Naps’ White Solar Power Station Used as a Background for Art in Heidanranta, Tampere
The attractiveness of the new Hiedanranta residential area is promoted with a great-looking photovoltaic piece of art. Naps’ white panels serve as a background for art by Arvo Yli-Kerttula.
The city of Tampere intends to go carbon neutral by 2030.
Turning the area into a district functioning as a carbon sink requires numerous sustainable developments. One of these is the photovoltaic piece of art placed on the façade of Keittämö and rooftop of Kuorimo, built in the 1920s. The artwork serves as a landmark for energy and low-carbon emissions.
The art-heliostation literally means that as the old Keittämö factory building’s red brick wall was fitted with a white background comprising of 63 full-white solar panels manufactured by Naps.
The white renewable energy producing module is impressive on its own but is turned into art when Arvo Yli-Kerttula’s “Black Hole”, selected in the Hiedanranta energy-art competition, is projected on it.
“This project considered technology, sustainability and visual impact. White panels have a lower efficiency rating than black solar panels but as an investment they still have a repayment period that no traditional facade material can offer,” claims Timo Laakso, CEO of Naps Group.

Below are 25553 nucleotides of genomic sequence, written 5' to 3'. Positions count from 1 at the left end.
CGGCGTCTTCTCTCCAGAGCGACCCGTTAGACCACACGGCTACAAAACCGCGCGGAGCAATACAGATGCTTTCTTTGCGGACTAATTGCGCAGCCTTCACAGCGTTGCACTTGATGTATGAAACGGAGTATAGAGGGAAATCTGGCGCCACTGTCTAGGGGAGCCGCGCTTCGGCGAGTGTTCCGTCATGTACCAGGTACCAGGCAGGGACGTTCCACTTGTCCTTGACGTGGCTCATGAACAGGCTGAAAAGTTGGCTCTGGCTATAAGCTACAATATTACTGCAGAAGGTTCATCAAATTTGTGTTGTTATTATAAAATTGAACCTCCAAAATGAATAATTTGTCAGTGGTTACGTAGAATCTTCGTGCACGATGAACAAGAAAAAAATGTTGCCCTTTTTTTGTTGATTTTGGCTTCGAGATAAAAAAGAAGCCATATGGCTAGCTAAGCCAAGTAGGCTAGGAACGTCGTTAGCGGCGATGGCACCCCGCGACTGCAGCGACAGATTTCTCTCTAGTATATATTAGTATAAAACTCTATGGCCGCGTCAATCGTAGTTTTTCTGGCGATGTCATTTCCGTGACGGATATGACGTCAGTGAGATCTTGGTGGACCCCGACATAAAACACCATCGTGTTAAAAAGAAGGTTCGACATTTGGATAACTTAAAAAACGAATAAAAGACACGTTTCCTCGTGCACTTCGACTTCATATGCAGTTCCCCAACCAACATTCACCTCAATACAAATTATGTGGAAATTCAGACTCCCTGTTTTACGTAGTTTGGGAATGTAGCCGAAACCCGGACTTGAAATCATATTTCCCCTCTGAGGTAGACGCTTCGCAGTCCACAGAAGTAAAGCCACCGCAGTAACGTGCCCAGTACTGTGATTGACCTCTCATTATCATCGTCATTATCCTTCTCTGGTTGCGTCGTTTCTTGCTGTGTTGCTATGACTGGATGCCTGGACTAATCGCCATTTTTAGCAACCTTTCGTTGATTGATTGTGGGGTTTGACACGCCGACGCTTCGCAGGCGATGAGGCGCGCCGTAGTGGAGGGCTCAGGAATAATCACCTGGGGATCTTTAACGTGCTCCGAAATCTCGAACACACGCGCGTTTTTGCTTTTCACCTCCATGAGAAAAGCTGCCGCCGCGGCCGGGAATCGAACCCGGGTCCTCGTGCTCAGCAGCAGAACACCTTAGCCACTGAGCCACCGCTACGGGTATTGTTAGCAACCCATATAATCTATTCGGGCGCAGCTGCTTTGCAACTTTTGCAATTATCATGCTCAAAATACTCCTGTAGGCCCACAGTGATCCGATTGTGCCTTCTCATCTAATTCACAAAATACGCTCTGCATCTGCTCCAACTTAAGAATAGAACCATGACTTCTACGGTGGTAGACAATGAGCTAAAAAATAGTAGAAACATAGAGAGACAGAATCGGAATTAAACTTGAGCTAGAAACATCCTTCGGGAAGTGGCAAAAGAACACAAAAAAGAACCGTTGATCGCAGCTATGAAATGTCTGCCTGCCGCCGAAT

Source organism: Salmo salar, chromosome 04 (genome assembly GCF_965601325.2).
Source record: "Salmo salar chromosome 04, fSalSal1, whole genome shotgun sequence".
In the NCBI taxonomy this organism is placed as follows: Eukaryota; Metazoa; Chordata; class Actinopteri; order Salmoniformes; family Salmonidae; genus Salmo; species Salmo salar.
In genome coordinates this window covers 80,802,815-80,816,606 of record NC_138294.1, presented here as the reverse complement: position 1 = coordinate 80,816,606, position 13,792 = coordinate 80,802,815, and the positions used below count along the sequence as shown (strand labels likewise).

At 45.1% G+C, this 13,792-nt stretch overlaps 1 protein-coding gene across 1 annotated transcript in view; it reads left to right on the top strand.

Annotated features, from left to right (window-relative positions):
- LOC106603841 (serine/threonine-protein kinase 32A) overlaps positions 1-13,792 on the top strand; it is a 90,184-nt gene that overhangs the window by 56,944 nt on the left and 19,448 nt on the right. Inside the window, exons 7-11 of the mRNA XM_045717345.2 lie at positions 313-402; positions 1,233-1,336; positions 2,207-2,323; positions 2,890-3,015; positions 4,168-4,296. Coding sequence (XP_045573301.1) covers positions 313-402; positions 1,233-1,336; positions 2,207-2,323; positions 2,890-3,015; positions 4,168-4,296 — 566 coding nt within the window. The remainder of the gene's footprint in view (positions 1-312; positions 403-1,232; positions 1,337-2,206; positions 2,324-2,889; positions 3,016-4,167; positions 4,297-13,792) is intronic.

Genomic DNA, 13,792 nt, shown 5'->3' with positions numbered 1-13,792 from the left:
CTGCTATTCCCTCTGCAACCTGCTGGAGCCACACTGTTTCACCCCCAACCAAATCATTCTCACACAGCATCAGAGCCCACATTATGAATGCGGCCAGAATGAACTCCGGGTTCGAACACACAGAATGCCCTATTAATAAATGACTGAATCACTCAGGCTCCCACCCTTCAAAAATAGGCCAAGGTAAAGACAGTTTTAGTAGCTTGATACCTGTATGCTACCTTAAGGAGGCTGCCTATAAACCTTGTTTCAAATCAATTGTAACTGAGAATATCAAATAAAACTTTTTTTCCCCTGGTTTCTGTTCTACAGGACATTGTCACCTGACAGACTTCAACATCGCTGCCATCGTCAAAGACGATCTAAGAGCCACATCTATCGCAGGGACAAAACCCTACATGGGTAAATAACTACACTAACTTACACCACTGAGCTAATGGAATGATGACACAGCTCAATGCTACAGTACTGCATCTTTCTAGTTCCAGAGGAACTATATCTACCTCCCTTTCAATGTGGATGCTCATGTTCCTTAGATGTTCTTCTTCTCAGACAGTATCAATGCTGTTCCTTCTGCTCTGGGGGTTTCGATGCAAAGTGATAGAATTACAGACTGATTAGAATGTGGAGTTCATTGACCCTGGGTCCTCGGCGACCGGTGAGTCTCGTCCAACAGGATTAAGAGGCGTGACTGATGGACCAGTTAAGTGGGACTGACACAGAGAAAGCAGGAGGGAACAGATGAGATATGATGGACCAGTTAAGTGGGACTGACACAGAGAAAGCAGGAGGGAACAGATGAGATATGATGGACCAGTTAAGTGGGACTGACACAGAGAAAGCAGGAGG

The Hiedanranta solar thermal power unit is optimised for each individual panel. This means that the heliostation’s control system optimises the operation of the panels on Keittämö’s facade and on Kuorimo’s roof to adapt solar power production to prevailing conditions as efficiently as possible.
“Optimisation is a necessary and justified solution here. It must always be a case-by-case decision. Demand for photovoltaic power systems integrated into facades has increased in Europe and will likely also rise in Finland over the coming years. Using façades promotes the exploitation of buildings for solar electricity. Aesthetics are prominent in façade solutions. Therefore, we offer great-looking alternatives to traditional solar panels,” explains Laakso.
White solar power stations are a rare option
White solar panels are rare, and the solution used in Tampere is only Naps’ second larger wall integration with own products. Naps has designed and implemented façade integrated photovoltaic power systems for over 15 years, with black, coloured or glass on glass panels. The first all-white heliostation solution was built in 2019. The sun city project in Flogsta – Uppsala, Sweden – used all-white solar modules provided by Naps for three student dormitories’ facades.
Naps produces panels in other colours by tinting and implementing colour-film technologies in their own EU factory in Estonia. The most common Naps-panel is an efficient all-black standardised option, but coloured options are also produced to measure and form for custom orders.
Light colours, especially whites, reflect more solar radiation than dark products. This means that the choice of white panels for a solar power station is always based on visual or architectural requirements.